LOMPOC, Calif. - Eighteen cadets are targeting careers in local law enforcement. They're about halfway through an intensive 22 week police academy program at the Allan Hancock College public safety training complex in Lompoc.
"When they leave here they are highly trained," said Public Safety Academy Director, David Whitham.
The day we spent with the cadets they were training on the shooting range. They'll fire around 2400 rounds of pistol ammunition during 862 hours of total training.
"You have to be both physically and mentally tough everyday," said Francisco De La Mora, an academy cadet.
After undergoing interviews and background checks, De La Mora was hired by Lompoc Police. The department pays his way through the academy, which is common practice. The majority of the cadets have been hired by a local department, but individuals can take the course without affiliation and then seek employment.
Whitham says every law enforcement agency in Santa Barbara and San Luis Obispo County - except Santa Barbara Police - has their recruits train at the Hancock Public Safety Complex. Cadets tell us it's a challenge.
"Everything has a reason behind it," said Gregory Dominguez, a Santa Barbara County Sheriff's Department recruit. "Stress management. Time management. Taking care of yourself. Making physical fitness a lifetime priority."
We were given a tour of the 42-acre complex that was built in 2014. Prior to that, officers were trained on the Santa Maria campus of Allan Hancock College dating back to 1968.
Before firing live rounds, there's hours of training with specialized weapons that use lasers.
"You'll get a laser that's red on the wall and the second one when they fire will be green," Whitham said as he demonstrated on what's known as a dry firing range.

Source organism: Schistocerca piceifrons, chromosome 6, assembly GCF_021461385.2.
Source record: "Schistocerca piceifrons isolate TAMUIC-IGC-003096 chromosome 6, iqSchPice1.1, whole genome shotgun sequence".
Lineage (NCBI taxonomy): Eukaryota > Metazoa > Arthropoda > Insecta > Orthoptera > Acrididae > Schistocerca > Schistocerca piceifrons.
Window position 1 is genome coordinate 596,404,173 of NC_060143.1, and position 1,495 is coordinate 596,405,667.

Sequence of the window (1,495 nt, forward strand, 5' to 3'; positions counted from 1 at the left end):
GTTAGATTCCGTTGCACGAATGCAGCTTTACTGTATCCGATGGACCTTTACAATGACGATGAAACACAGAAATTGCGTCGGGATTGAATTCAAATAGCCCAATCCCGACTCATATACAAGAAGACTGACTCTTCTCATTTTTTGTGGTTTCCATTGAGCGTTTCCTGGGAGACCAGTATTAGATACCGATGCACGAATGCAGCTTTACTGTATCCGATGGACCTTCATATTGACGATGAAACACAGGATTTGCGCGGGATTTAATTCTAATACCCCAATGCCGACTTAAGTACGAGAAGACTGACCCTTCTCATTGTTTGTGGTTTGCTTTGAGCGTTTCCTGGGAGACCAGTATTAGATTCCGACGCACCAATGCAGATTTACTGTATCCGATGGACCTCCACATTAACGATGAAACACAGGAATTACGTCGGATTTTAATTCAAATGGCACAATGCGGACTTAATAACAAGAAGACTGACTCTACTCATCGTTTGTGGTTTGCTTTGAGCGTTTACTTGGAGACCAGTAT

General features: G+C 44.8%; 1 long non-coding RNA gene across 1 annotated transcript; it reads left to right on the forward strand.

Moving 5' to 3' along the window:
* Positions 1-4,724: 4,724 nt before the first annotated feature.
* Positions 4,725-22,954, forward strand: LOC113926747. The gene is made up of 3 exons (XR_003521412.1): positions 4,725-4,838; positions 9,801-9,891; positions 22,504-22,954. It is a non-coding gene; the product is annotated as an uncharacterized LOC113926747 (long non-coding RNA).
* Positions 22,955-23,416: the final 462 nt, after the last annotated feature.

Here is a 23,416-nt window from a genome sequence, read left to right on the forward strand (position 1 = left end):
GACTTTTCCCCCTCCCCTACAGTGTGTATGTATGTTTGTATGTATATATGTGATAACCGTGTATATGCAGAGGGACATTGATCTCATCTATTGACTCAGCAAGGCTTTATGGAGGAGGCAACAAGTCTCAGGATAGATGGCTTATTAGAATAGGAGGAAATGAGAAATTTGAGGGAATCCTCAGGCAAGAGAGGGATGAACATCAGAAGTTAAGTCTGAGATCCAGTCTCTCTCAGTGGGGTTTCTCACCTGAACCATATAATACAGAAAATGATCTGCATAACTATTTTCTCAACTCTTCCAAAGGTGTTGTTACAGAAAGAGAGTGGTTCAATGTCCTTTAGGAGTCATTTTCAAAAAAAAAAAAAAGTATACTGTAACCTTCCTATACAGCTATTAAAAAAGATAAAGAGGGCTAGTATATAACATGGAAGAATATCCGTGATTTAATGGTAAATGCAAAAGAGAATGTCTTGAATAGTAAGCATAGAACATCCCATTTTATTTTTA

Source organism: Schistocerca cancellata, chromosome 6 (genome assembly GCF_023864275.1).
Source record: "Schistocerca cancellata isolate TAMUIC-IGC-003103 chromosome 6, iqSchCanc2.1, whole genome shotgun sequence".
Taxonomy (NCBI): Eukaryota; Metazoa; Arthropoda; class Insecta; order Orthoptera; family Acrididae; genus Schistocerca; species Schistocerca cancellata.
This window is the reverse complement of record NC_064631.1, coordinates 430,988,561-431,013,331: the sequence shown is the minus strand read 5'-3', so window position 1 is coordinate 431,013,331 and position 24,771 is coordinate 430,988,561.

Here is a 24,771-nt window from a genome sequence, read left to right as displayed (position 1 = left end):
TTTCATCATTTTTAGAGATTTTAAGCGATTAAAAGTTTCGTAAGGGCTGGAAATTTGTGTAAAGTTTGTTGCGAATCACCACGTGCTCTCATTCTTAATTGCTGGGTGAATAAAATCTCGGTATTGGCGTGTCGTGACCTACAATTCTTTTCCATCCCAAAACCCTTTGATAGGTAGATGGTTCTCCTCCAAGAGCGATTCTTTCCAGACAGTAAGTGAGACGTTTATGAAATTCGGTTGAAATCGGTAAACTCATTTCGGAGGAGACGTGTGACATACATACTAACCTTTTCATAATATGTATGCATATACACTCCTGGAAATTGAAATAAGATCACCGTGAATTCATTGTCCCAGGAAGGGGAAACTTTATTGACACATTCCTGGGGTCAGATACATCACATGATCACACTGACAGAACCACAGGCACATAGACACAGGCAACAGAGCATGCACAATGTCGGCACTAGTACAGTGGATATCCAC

Training is a full time job. Most days begin in the classroom. Down the hall cadets practice responding to different situations on a video screen.
"We do practical training and scenarios in terms of de-escalation and how to treat people," Whitham said.
The values aspired to are written on street signs of the inner city grid with names like Compassion, Integrity, Discipline, and Honor. The city grid features street lights and various scenarios officers will encounter. It is surrounded by an oval track for high speed training.
Making the right decision under stressful circumstances is a job requirement, and these trainees are aware the profession they're entering into is under more scrutiny than ever.
"If anything it just holds us in this position accountable, Dominguez said. "We must be sure of our actions, tighten up our training and just hold each other accountable."
The 27-year-old De La Mora was a custody deputy with the Sheriff's Department and decided to make a career change to be a Lompoc police officer.
"I honestly believe there is no better career than being able to serve the community you live in," De La Mora said.
According to Whitham, 10-20 percent of cadets typically don't make it to graduation. Eight of the 26 cadets who started this fall semester have left the Academy for various reasons.
Graduates move on to a 16-week Field Training Officer Program with the agency they work for. Only after that probation period can they be a solo officer.
See more of the campus and training in our special Eye on Crime report on NewsChannel 12 tonight at 6 and 11 p.m.